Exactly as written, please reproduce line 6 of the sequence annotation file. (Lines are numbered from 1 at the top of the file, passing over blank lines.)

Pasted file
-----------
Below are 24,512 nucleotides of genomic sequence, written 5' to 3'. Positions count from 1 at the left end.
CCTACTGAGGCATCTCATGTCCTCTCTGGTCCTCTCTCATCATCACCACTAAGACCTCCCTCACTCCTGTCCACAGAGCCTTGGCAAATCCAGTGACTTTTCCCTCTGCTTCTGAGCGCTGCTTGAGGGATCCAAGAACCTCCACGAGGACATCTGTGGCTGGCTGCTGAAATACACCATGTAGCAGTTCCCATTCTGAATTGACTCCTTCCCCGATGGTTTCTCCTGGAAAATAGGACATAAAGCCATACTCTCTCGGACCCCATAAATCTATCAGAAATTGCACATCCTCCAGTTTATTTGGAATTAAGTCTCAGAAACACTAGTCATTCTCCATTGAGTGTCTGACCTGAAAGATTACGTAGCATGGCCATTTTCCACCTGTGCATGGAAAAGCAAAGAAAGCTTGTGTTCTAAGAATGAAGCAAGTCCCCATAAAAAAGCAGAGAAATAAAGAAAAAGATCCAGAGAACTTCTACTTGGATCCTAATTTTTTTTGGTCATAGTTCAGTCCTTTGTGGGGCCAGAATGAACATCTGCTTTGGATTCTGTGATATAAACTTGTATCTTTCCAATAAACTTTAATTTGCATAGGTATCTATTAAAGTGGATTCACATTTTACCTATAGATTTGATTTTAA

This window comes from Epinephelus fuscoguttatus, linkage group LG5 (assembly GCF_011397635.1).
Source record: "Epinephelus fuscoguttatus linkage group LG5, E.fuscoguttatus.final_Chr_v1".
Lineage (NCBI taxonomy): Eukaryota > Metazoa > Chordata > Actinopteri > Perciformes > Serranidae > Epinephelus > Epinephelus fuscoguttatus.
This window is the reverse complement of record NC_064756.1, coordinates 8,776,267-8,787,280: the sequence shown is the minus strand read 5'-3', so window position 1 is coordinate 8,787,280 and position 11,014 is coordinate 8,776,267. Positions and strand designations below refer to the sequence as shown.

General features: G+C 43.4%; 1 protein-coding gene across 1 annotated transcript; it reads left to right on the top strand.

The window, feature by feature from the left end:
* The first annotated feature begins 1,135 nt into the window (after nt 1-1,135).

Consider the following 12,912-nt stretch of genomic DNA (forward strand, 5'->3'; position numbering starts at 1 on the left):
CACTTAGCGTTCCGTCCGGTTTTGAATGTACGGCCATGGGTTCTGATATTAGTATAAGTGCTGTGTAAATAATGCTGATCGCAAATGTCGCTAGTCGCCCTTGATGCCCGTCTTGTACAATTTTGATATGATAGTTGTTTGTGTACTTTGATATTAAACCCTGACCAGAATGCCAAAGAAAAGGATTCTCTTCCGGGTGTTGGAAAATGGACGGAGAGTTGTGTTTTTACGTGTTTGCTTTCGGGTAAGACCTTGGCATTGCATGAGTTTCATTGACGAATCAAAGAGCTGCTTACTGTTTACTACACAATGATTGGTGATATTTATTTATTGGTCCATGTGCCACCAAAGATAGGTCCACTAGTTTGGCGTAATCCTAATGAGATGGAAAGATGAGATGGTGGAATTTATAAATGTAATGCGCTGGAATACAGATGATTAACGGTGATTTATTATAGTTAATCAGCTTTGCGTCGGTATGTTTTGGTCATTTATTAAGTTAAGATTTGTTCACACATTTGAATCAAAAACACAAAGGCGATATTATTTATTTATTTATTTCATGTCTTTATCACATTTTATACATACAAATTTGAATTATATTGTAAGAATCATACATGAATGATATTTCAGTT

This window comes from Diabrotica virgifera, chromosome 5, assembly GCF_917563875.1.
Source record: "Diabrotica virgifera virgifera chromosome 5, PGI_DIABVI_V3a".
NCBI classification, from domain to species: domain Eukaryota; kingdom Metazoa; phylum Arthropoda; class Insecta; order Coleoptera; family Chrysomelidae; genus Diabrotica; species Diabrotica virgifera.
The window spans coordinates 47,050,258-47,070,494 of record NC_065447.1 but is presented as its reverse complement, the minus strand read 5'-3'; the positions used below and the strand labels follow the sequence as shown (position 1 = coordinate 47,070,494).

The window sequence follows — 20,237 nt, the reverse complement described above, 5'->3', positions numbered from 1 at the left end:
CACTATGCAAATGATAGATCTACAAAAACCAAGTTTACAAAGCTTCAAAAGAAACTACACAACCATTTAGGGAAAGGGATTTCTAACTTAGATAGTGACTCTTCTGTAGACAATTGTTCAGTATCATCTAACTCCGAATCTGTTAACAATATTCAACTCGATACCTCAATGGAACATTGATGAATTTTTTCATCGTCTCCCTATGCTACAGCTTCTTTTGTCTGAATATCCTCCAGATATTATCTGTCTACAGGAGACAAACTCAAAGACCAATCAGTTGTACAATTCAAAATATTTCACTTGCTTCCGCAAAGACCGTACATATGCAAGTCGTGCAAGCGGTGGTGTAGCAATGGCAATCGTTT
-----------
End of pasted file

This window is the reverse complement of record NC_064756.1, coordinates 8,776,267-8,787,280: the sequence shown is the minus strand read 5'-3', so window position 1 is coordinate 8,787,280 and position 11,014 is coordinate 8,776,267. Positions and strand designations below refer to the sequence as shown.